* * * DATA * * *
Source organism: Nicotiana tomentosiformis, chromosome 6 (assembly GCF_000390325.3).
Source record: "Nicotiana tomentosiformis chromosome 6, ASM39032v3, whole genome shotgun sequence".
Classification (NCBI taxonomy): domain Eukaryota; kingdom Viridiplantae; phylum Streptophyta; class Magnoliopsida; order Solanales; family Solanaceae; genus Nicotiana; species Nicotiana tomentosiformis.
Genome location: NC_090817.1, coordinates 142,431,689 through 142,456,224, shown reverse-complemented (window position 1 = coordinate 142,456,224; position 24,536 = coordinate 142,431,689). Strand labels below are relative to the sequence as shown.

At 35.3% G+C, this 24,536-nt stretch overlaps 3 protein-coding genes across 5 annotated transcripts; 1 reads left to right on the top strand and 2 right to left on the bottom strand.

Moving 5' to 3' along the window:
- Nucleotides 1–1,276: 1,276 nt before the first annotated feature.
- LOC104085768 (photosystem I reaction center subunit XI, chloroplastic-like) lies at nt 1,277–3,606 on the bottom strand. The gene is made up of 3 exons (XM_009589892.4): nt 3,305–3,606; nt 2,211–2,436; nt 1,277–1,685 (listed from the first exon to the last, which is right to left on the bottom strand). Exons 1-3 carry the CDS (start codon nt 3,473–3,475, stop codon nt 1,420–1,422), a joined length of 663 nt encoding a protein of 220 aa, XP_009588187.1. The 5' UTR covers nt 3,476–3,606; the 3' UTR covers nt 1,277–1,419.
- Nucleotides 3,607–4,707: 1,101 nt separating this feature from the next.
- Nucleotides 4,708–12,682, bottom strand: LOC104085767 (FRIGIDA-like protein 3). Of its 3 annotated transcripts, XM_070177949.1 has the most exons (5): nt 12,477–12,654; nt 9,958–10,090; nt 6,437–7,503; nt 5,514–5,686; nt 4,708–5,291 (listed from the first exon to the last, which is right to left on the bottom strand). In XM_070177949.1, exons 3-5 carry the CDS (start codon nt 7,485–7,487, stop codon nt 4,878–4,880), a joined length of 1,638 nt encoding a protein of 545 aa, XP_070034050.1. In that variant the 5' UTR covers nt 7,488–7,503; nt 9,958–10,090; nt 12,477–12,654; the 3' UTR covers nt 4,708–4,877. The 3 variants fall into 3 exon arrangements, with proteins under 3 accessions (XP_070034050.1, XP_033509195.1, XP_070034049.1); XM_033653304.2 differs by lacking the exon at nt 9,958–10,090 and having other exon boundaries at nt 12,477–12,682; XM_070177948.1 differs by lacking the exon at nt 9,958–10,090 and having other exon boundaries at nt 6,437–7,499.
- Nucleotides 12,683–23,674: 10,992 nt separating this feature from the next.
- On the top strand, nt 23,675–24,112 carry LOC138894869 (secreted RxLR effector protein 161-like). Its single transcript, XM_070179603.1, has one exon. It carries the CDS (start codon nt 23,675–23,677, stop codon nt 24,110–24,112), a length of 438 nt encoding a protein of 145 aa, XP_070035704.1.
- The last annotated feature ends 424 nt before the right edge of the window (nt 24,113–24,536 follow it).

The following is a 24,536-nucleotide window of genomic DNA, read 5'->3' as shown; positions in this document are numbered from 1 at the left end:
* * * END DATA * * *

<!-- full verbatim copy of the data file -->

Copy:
Source organism: Nicotiana tomentosiformis, chromosome 6 (assembly GCF_000390325.3).
Source record: "Nicotiana tomentosiformis chromosome 6, ASM39032v3, whole genome shotgun sequence".
Classification (NCBI taxonomy): domain Eukaryota; kingdom Viridiplantae; phylum Streptophyta; class Magnoliopsida; order Solanales; family Solanaceae; genus Nicotiana; species Nicotiana tomentosiformis.
Genome location: NC_090817.1, coordinates 142,431,689 through 142,456,224, shown reverse-complemented (window position 1 = coordinate 142,456,224; position 24,536 = coordinate 142,431,689). Strand labels below are relative to the sequence as shown.

At 35.3% G+C, this 24,536-nt stretch overlaps 3 protein-coding genes across 5 annotated transcripts; 1 reads left to right on the top strand and 2 right to left on the bottom strand.

Moving 5' to 3' along the window:
- Nucleotides 1–1,276: 1,276 nt before the first annotated feature.
- LOC104085768 (photosystem I reaction center subunit XI, chloroplastic-like) lies at nt 1,277–3,606 on the bottom strand. The gene is made up of 3 exons (XM_009589892.4): nt 3,305–3,606; nt 2,211–2,436; nt 1,277–1,685 (listed from the first exon to the last, which is right to left on the bottom strand). Exons 1-3 carry the CDS (start codon nt 3,473–3,475, stop codon nt 1,420–1,422), a joined length of 663 nt encoding a protein of 220 aa, XP_009588187.1. The 5' UTR covers nt 3,476–3,606; the 3' UTR covers nt 1,277–1,419.
- Nucleotides 3,607–4,707: 1,101 nt separating this feature from the next.
- Nucleotides 4,708–12,682, bottom strand: LOC104085767 (FRIGIDA-like protein 3). Of its 3 annotated transcripts, XM_070177949.1 has the most exons (5): nt 12,477–12,654; nt 9,958–10,090; nt 6,437–7,503; nt 5,514–5,686; nt 4,708–5,291 (listed from the first exon to the last, which is right to left on the bottom strand). In XM_070177949.1, exons 3-5 carry the CDS (start codon nt 7,485–7,487, stop codon nt 4,878–4,880), a joined length of 1,638 nt encoding a protein of 545 aa, XP_070034050.1. In that variant the 5' UTR covers nt 7,488–7,503; nt 9,958–10,090; nt 12,477–12,654; the 3' UTR covers nt 4,708–4,877. The 3 variants fall into 3 exon arrangements, with proteins under 3 accessions (XP_070034050.1, XP_033509195.1, XP_070034049.1); XM_033653304.2 differs by lacking the exon at nt 9,958–10,090 and having other exon boundaries at nt 12,477–12,682; XM_070177948.1 differs by lacking the exon at nt 9,958–10,090 and having other exon boundaries at nt 6,437–7,499.
- Nucleotides 12,683–23,674: 10,992 nt separating this feature from the next.
- On the top strand, nt 23,675–24,112 carry LOC138894869 (secreted RxLR effector protein 161-like). Its single transcript, XM_070179603.1, has one exon. It carries the CDS (start codon nt 23,675–23,677, stop codon nt 24,110–24,112), a length of 438 nt encoding a protein of 145 aa, XP_070035704.1.
- The last annotated feature ends 424 nt before the right edge of the window (nt 24,113–24,536 follow it).

The following is a 24,536-nucleotide window of genomic DNA, read 5'->3' as shown; positions in this document are numbered from 1 at the left end: